C. Overall strategy. For a man as maligned as George Washington often is when it comes to his military mind, he kept his focus on the LONG VIEW.

His methods of reaching victory – fighting when you can, if you lose at least extricate enough of your forces that you will remain a viable threat and never get caught in a geographical trap – have been imitated by everyone from Wellesley in the Peninsular War through Giap and on to the present day. Sounds like the man knew what he was doing. He was unconventional but successful.     

FOR MY IRREVERENT LOOK AT U.S. PRESIDENTS CLICK HERE:  https://glitternight.com/2012/02/19/balladeers-blogs-presidential-pros-and-cons/

© Edward Wozniak and Balladeer’s Blog, 2018. Unauthorized use and/or duplication of this material without express and written permission from this blog’s author and/or owner is strictly prohibited. Excerpts and links may be used, provided that full and clear credit is given to Edward Wozniak and Balladeer’s Blog with appropriate and specific direction to the original content. 

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2 Comments

Filed under LIBERALS AND CONSERVATIVES, Neglected History

2 responses to “GEORGE WASHINGTON: INDISPENSABLE TO THE REVOLUTION?

  1. George Washington in the French and Indian War (1754-1763)

    “This story of George Washington once appeared in virtually every student text in America, but hasn’t been seen in the last forty years. This story deals with George Washington when he was involved in the French and Indian War as a young man only twenty-three years of age.

    “The French and Indian War occurred twenty years before the American Revolution. It was the British against the French; the Americans sided with the British; and most of the Indians sided with the French. Both Great Britain and France disputed each other’s claims of territorial ownership along the Ohio and Mississippi rivers; both of them claimed the same land.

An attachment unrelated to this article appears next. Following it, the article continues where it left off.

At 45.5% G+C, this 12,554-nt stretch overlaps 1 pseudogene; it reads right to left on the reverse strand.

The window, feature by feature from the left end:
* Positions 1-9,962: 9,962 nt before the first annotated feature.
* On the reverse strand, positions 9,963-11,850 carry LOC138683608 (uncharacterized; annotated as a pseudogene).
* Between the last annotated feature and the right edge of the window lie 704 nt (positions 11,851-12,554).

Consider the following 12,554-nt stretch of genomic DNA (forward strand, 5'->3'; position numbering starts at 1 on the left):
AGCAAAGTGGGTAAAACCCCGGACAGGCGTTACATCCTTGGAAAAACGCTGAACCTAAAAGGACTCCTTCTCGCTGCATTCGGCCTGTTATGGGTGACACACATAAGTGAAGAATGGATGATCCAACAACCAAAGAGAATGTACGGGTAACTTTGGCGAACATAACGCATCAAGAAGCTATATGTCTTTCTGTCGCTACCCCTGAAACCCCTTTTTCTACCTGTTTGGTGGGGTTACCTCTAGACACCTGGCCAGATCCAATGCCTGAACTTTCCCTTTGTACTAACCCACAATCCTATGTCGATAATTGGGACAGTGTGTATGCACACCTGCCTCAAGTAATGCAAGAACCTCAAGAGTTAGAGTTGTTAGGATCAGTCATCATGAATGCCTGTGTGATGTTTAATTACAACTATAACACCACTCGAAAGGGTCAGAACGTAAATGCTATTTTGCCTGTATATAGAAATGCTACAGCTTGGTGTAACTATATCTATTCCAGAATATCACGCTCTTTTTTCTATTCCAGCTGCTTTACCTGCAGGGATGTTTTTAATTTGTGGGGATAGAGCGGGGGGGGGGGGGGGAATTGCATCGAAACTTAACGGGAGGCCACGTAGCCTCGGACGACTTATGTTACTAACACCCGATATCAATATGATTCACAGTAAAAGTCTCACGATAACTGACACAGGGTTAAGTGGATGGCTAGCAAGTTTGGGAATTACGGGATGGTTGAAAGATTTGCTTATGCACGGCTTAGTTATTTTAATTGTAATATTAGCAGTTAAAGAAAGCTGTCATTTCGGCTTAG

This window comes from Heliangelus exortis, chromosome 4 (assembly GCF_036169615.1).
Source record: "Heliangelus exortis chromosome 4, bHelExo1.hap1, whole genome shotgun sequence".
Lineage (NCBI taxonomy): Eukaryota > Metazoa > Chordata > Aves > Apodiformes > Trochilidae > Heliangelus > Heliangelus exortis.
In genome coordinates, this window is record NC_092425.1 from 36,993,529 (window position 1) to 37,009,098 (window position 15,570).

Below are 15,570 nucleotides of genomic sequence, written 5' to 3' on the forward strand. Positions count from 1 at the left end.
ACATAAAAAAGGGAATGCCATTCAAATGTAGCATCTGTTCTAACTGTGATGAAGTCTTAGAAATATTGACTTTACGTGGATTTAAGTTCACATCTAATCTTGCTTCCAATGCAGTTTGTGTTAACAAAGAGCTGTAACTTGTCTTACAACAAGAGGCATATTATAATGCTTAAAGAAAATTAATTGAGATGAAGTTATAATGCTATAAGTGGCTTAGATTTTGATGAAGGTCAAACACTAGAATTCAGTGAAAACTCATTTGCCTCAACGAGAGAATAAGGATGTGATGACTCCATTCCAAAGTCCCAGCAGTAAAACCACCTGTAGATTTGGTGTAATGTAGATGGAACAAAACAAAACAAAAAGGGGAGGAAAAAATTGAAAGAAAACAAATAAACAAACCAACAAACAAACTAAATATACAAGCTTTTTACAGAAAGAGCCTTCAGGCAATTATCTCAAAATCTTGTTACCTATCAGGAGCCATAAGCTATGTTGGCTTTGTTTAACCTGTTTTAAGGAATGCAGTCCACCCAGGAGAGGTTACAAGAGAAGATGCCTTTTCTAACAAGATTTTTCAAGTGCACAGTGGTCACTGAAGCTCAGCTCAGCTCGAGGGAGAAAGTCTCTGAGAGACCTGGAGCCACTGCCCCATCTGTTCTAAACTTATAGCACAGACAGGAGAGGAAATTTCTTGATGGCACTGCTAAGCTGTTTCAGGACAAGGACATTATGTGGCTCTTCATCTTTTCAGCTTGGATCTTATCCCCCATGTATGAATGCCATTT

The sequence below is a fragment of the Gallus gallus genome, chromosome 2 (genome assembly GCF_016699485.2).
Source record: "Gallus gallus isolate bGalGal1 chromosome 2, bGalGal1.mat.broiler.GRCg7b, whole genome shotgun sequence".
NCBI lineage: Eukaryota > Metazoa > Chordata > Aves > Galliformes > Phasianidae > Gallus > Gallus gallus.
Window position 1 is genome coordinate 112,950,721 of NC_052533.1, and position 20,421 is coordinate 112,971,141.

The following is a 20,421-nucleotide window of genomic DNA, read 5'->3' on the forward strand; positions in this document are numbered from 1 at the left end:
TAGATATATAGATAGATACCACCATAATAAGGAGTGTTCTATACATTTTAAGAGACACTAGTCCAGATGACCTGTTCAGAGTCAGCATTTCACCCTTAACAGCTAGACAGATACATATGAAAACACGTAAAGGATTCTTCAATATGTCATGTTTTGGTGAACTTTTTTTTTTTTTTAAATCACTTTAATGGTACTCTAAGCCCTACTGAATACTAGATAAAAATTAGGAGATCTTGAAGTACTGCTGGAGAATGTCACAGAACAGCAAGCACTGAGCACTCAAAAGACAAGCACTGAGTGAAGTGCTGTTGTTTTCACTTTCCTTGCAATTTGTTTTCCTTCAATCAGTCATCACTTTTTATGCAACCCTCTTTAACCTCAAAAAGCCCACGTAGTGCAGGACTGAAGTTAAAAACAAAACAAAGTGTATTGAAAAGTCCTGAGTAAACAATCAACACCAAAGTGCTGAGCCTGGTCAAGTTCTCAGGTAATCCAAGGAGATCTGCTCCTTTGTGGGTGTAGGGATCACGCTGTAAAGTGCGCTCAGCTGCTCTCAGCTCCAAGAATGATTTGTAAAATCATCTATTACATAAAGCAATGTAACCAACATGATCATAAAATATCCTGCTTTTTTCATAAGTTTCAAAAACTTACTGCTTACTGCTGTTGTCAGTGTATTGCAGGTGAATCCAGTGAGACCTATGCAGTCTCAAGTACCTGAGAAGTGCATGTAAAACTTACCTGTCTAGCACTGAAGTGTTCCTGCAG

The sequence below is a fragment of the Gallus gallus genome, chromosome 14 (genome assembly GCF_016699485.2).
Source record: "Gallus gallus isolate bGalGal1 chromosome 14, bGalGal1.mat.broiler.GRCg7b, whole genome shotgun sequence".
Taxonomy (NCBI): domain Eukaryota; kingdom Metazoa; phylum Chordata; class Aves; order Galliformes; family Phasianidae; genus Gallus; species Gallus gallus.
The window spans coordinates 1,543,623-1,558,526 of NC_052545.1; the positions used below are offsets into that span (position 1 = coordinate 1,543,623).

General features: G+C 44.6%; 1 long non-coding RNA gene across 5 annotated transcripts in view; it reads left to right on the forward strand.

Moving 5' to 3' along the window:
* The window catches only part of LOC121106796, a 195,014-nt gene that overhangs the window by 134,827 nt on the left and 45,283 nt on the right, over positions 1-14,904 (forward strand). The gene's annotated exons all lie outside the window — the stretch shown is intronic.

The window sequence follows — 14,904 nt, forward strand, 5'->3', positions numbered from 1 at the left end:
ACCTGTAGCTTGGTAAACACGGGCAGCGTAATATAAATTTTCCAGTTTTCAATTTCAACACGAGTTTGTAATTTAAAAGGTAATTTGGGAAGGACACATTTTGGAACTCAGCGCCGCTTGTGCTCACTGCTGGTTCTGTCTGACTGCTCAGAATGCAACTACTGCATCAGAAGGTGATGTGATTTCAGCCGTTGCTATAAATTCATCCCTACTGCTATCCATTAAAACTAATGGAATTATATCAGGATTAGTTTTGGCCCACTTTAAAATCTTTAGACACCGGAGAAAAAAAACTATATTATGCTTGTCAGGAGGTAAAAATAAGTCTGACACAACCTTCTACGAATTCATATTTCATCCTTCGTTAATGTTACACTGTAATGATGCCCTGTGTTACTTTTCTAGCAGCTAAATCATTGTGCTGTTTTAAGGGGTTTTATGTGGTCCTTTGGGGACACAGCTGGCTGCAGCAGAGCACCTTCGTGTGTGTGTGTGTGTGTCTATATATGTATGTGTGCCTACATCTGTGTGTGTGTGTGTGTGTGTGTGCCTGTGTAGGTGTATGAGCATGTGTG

“Unable to settle the dispute diplomatically, Great Britain sent 2300 hand-picked, veteran British troops to America under General Edward Braddock to rout the French.

    “The British troops arrived in Virginia, where George Washington (colonel of the Virginia militia) and 100 Virginia buckskins joined General Braddock. They divided their force; and General Braddock, George Washington, and 1300 troops marched north to expel the French from Fort Duquesne — now the city of Pittsburgh. On July 9, 1755 — only seven miles from the fort — while marching through a wooded ravine, they walked right into an ambush; the French and Indians opened fire on them from both sides.

    “But these were British veterans; they knew exactly what to do. The problem was, they were veterans of European wars. European warfare was all in the open. One army lined up at one end of an open field, the other army lined up at the other end, they looked at each other, took aim, and fired. No running, no hiding, But here they were in the Pennsylvania woods with the French and Indians firing at them from the tops of trees, from behind rocks, and from under logs.